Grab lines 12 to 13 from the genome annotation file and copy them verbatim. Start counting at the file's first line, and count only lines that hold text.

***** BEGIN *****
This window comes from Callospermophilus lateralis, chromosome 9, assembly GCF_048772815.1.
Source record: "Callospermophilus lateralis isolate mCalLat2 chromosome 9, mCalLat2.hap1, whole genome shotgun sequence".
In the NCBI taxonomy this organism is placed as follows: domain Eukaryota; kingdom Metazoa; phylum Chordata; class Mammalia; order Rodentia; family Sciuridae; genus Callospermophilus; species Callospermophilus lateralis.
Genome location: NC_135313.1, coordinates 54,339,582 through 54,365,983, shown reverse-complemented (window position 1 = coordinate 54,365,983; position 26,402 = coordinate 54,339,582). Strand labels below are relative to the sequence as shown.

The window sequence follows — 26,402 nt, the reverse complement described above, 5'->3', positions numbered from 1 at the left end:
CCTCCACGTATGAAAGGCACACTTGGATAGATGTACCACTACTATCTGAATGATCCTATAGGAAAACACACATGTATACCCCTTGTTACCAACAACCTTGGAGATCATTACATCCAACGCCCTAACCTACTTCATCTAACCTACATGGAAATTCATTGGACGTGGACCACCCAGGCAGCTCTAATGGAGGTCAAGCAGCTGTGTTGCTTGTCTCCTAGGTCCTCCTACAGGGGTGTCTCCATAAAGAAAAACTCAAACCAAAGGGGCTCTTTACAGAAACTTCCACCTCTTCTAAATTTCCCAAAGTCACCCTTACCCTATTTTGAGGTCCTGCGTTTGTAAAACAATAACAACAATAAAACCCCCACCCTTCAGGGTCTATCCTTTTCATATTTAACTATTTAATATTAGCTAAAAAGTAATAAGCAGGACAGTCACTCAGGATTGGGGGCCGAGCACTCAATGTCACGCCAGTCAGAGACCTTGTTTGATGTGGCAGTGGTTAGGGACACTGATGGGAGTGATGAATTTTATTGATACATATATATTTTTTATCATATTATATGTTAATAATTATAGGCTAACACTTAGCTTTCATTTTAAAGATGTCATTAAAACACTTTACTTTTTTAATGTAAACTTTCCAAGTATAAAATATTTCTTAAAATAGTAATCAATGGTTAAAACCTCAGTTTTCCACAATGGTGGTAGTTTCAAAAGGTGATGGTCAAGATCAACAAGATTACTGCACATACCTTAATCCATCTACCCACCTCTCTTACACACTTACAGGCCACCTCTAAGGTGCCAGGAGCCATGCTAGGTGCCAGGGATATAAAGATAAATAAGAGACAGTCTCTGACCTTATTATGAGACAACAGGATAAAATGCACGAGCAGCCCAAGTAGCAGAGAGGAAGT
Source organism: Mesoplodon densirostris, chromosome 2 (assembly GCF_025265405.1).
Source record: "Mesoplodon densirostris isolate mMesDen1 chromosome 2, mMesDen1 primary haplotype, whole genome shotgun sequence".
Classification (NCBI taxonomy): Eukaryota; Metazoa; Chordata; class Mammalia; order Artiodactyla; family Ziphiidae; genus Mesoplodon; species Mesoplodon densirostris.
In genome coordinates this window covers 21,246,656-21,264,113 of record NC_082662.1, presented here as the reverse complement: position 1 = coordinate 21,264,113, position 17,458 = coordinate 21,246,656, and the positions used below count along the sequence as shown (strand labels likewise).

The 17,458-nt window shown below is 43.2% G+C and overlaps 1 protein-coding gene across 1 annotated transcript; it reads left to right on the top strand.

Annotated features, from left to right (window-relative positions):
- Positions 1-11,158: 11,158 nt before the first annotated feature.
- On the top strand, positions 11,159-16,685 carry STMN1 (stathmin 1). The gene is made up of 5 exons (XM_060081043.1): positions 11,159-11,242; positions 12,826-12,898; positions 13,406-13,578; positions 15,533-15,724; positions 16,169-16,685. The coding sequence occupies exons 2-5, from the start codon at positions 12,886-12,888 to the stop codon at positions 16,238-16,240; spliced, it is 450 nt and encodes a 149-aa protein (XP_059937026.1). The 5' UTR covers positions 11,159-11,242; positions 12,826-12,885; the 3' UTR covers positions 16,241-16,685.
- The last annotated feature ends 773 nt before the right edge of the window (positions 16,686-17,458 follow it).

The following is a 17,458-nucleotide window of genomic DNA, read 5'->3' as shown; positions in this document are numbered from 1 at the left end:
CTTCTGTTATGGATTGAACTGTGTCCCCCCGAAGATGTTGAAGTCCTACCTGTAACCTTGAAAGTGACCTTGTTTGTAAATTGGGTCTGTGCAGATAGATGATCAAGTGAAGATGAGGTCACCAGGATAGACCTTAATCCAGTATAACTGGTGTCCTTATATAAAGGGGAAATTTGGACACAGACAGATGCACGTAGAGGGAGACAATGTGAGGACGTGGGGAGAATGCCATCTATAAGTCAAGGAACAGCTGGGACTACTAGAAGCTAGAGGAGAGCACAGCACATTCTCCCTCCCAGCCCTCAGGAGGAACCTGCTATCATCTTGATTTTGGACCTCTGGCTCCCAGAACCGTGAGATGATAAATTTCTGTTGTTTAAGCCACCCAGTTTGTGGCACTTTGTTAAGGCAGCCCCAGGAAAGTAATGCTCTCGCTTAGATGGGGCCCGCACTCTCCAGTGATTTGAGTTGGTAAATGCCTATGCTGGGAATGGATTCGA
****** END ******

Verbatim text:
Annotated features, from left to right (window-relative positions):
- Positions 1-11,158: 11,158 nt before the first annotated feature.